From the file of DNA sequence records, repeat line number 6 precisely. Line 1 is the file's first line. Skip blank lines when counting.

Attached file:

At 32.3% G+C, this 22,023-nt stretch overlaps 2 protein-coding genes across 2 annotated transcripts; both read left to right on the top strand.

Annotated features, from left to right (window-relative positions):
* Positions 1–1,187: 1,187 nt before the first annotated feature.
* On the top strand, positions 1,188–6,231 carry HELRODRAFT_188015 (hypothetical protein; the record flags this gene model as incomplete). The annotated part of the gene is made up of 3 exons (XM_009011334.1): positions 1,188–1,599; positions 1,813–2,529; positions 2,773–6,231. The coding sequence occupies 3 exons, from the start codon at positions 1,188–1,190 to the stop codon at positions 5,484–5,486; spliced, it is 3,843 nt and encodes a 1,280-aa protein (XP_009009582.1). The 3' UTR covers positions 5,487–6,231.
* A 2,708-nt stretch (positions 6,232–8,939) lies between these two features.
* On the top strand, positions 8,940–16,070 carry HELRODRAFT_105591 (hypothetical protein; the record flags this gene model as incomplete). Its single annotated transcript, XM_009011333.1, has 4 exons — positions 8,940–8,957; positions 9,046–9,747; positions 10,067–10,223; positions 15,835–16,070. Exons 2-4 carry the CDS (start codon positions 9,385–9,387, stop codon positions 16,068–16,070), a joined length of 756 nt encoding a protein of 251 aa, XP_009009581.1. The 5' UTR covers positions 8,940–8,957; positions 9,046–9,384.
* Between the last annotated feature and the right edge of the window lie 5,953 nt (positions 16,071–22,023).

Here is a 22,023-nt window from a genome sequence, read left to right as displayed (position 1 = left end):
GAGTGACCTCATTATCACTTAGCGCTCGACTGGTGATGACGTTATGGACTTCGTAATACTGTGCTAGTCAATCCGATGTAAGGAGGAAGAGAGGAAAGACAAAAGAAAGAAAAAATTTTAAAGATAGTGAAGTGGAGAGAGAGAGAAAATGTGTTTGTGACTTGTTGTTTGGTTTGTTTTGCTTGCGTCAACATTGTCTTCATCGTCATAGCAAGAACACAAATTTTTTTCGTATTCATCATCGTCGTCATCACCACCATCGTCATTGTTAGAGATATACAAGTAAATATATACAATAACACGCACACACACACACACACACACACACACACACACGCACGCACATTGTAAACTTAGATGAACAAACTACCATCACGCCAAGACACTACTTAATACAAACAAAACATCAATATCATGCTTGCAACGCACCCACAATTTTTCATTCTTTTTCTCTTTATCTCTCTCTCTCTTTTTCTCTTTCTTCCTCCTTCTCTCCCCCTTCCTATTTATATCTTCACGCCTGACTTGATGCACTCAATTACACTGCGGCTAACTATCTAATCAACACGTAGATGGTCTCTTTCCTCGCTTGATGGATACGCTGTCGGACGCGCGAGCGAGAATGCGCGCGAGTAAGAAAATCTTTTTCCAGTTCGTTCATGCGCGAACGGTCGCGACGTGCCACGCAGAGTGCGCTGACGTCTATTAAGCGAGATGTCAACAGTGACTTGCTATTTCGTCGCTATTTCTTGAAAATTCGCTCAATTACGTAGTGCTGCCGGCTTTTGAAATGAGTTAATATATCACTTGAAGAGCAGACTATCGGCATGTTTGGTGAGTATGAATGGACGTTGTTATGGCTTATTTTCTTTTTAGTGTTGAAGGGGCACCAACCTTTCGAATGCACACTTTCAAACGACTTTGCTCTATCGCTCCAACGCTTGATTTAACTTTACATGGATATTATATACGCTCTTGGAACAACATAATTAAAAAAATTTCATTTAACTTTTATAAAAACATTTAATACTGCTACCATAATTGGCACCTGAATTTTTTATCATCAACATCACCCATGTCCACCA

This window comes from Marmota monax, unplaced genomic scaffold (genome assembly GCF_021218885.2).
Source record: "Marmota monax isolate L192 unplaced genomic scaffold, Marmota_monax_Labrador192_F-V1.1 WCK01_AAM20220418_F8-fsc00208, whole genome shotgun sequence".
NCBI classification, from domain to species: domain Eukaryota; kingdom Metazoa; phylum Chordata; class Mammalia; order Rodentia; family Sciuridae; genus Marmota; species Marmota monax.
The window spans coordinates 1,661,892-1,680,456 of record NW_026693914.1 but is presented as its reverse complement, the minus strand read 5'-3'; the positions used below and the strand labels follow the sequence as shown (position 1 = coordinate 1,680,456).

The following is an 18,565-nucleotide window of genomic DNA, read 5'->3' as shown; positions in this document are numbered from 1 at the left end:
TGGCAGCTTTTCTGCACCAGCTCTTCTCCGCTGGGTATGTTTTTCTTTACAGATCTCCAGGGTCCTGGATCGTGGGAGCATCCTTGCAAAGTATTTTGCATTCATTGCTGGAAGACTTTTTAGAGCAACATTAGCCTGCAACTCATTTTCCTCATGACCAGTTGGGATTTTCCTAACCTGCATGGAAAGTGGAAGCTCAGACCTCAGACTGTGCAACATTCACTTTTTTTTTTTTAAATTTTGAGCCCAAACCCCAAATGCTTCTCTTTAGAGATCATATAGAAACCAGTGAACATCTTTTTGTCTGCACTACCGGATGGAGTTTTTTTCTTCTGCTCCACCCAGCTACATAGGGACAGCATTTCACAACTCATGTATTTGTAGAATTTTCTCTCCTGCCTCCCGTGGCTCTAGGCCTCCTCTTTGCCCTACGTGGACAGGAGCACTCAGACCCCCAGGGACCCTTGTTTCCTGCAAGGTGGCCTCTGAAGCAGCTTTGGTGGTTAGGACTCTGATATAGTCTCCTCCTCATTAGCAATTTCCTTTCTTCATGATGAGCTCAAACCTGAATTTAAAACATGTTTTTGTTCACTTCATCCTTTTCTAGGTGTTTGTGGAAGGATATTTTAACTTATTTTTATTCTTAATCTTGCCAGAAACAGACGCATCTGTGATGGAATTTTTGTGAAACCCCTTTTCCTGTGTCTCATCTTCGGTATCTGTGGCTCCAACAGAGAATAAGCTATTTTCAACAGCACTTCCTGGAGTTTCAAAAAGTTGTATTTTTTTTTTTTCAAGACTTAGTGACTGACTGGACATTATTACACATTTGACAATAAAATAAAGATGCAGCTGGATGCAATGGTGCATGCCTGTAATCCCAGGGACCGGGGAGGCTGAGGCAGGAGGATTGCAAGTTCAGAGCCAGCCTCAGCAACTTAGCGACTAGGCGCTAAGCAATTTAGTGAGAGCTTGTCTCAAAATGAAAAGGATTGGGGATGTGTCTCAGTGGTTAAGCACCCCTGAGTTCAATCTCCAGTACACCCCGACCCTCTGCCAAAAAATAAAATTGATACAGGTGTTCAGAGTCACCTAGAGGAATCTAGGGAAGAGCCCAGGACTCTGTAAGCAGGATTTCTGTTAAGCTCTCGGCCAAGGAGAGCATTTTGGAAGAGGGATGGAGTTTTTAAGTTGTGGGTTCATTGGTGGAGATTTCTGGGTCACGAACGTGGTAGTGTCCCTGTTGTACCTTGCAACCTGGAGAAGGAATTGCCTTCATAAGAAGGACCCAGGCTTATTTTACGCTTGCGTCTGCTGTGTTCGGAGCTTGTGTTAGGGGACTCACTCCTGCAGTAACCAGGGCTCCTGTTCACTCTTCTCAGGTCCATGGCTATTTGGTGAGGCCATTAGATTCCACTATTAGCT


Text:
* On the top strand, positions 8,940–16,070 carry HELRODRAFT_105591 (hypothetical protein; the record flags this gene model as incomplete). Its single annotated transcript, XM_009011333.1, has 4 exons — positions 8,940–8,957; positions 9,046–9,747; positions 10,067–10,223; positions 15,835–16,070. Exons 2-4 carry the CDS (start codon positions 9,385–9,387, stop codon positions 16,068–16,070), a joined length of 756 nt encoding a protein of 251 aa, XP_009009581.1. The 5' UTR covers positions 8,940–8,957; positions 9,046–9,384.